“Ordinarily, it would take me a whole day to create, say, a rotating sphere in Autocad and Form Z,” says Vasilis Kyriacou, a Game Jam participant who’s majoring in design and technology. “In LittleBigPlanet, I just point and click—there’s the sphere—and then I attach it to the wall with a bolt. Done. Easy. A minute, tops.” The game’s emphasis on construction makes all kinds of things possible. Instead of drawing animation storyboards by hand or in Illustrator, a gamer can build a monster out of a few pieces of cardboard and then attach the pieces together with pistons and joints. Two pieces of virtual polystyrene hinged at one end and powered with a piston become a giant snapping maw.

The game’s environment can be tweaked further through the pop-it menu’s “sticker” function. Stickers can be applied to any object, and the game holds heaps of clip art and textile-derived patterns. “I was adamant that these fabrics be world fabrics,” says Ettouney, the game’s creative director. “I wanted exotic Indian stuff, I wanted Mexican stuff, I wanted American stuff, I wanted Japanese stuff, I wanted stuff from the past and the future—cutting-edge modern stuff.” The scale of the collection allows for a decorative impulse to take over after the basic engineering of a world is complete. So the piston-powered maw can become the head of a Chinese dragon.

Designers can also import their own artwork and textures using a digital camera. One Parsons team loves this function so much they forsake the extensive texture and clip-art libraries in favor of making their own, and subsequently split their team into a studio side and a programming side. The studio side spends the night making the actual art, with real, honest- to-goodness art supplies, while the programming side snaps pictures of their work and “stickers” them around the realm it has made out of virtual cardboard and polystyrene. “It’s a lot more fun than I expected,” says Zach Gage, one half of the programming team. His partner, Kunal Patel, loses track of time. “I was totally in the zone,” he says later.

As I watch the students in action, Travis’s prediction about design’s future looks eerily prescient. The design process is faster and more collaborative when it occurs in what might be called “gamespace”—a type of virtual environment that is collaborative by its very nature. Team members tag in and out of game-building duties like WWF wrestlers in a cage match, handing off a controller (and the task at hand) with barely a word of explanation. Everyone watches the same world develop, and no time is wasted catching one another up on the status of the project. Gamespace, like real space, provides immediate feedback to everyone simultaneously.

On Sunday, every team manages to turn in a completed game, and at Monday’s awards ceremony, Travis notes that no one dropped out—a first in Game Jam history. The novel way of designing the game clearly has had an impact: Each team had only 24 hours to program, but because each team had a PlayStation wired up with four game controllers, the entrants had, in effect, four days (four designers all working at the same time) in which to develop their levels. Plus, the game itself is fun and easy.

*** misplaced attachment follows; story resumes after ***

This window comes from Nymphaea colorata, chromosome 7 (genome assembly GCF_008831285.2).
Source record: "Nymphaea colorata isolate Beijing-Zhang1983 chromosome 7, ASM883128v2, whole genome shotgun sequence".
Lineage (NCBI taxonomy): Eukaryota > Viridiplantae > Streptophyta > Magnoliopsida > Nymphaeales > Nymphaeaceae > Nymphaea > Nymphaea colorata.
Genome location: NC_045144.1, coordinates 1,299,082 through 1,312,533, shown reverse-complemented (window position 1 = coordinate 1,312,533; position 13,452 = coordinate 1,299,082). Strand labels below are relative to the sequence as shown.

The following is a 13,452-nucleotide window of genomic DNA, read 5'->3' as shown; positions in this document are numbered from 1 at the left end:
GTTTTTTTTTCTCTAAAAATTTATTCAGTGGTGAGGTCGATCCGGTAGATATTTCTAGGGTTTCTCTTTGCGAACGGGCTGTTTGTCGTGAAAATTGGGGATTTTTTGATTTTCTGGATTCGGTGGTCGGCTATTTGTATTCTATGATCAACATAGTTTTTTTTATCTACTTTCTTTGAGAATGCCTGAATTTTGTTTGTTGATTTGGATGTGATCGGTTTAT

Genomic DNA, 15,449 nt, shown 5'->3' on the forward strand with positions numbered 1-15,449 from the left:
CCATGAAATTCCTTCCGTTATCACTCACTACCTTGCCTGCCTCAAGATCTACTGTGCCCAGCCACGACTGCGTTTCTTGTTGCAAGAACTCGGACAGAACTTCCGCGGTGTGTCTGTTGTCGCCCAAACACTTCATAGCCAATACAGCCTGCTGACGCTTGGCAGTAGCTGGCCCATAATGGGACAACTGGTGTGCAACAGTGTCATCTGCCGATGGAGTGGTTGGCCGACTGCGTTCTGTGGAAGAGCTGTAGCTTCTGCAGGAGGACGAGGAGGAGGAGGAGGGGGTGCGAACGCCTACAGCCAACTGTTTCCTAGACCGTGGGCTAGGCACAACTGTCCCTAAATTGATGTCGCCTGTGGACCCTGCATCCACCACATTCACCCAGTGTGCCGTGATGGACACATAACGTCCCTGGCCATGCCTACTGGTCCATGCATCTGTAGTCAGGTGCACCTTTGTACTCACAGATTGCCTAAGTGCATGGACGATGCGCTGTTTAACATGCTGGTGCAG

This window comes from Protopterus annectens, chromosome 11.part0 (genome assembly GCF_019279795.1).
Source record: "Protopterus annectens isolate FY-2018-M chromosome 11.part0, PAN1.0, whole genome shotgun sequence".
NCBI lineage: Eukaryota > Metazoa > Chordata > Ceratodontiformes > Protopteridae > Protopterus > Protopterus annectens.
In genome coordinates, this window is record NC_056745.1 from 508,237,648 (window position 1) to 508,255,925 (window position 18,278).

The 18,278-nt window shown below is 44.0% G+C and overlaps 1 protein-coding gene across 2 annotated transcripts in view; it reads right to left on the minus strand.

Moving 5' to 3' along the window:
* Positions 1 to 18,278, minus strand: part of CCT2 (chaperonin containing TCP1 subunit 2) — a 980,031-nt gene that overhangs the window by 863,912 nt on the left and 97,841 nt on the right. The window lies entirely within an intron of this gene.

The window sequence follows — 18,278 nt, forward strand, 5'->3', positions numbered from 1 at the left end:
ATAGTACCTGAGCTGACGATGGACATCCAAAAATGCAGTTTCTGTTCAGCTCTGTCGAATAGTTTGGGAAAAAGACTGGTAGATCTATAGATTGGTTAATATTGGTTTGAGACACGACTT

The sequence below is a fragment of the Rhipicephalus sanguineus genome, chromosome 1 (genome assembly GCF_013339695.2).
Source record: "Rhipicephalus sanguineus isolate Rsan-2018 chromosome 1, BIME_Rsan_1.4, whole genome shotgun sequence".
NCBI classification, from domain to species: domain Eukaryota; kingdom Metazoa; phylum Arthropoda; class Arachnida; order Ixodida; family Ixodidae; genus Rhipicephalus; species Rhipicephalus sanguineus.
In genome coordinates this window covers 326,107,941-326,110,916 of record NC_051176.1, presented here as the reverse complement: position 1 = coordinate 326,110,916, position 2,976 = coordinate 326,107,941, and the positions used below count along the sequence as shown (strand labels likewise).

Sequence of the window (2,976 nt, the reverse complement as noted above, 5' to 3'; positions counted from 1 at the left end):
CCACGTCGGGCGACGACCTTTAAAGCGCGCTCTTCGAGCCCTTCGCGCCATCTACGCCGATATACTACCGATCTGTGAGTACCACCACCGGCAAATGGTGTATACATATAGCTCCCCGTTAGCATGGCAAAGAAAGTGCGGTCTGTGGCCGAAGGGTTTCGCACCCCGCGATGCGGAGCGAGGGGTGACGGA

“How can creativity be easy?” asks Ettouney, marveling at levels the students made, literally overnight, before answering his own question: “Every one of us, when we were kids, were invited to some masquerade thingy and made rubbish costumes out of toilet-paper tubes. That’s why we made it like we did. We wanted to appeal to the craft culture.”

Ettouney’s colleague Kenny Young, the game’s sound designer, explains that the key to LBP’s simplicity is restricting the pop-it menu to a palette of familiar materials. “You’ve got wood, you’ve got metal, you’ve got cardboard, and they’re all tied into the game’s physics system so that they come across like their real-world counterparts in the way they behave.”

“Kenny made a piano,” says Ettouney, nodding at his colleague.

Young’s “piano” is a virtual machine, made inside the LittleBigPlanet gamespace. The piano’s keys are wired to pistons and switches that trigger sound objects when they’re tripped: bing, bang, boom. The point, Ettouney explains, is that the game can be a bridge to creativity beyond traditional video game environments. The piano is a designed object in its own right, not a game. “It’s not a platformer, it’s a piano,” he says.

By the end of the contest, the students in the Game Jam recognize the potential, each in a slightly different way. The game design students love it, calling it “the first integrated development environment for games.” The students with architecture backgrounds talk about its urban-planning potential; those interested in new-media art see it as a step toward a rapid robotics prototyper, a good way to mock up interactive machine-art designs.

“Design has come full circle, back to mechanicals,” Travis notes. In the past, a magazine layout was physically laid out on a table with paper and glue, and text was cut to fit with an X-Acto knife. In LittleBigPlanet, the same is true, except it’s virtual space. It’s a quantum leap from the desktop metaphor that has ruled PC software since the Mac’s introduction. Here, the desktop has been replaced with the workbench. Designing in gamespace feels like designing in a physical space—without the sawdust.

Although for now, LBP is just a new kind of game, Ettouney loves the idea that it could be much more than that. “When you create a pencil,” he says, “you can’t really decide what the pencil is supposed to draw.”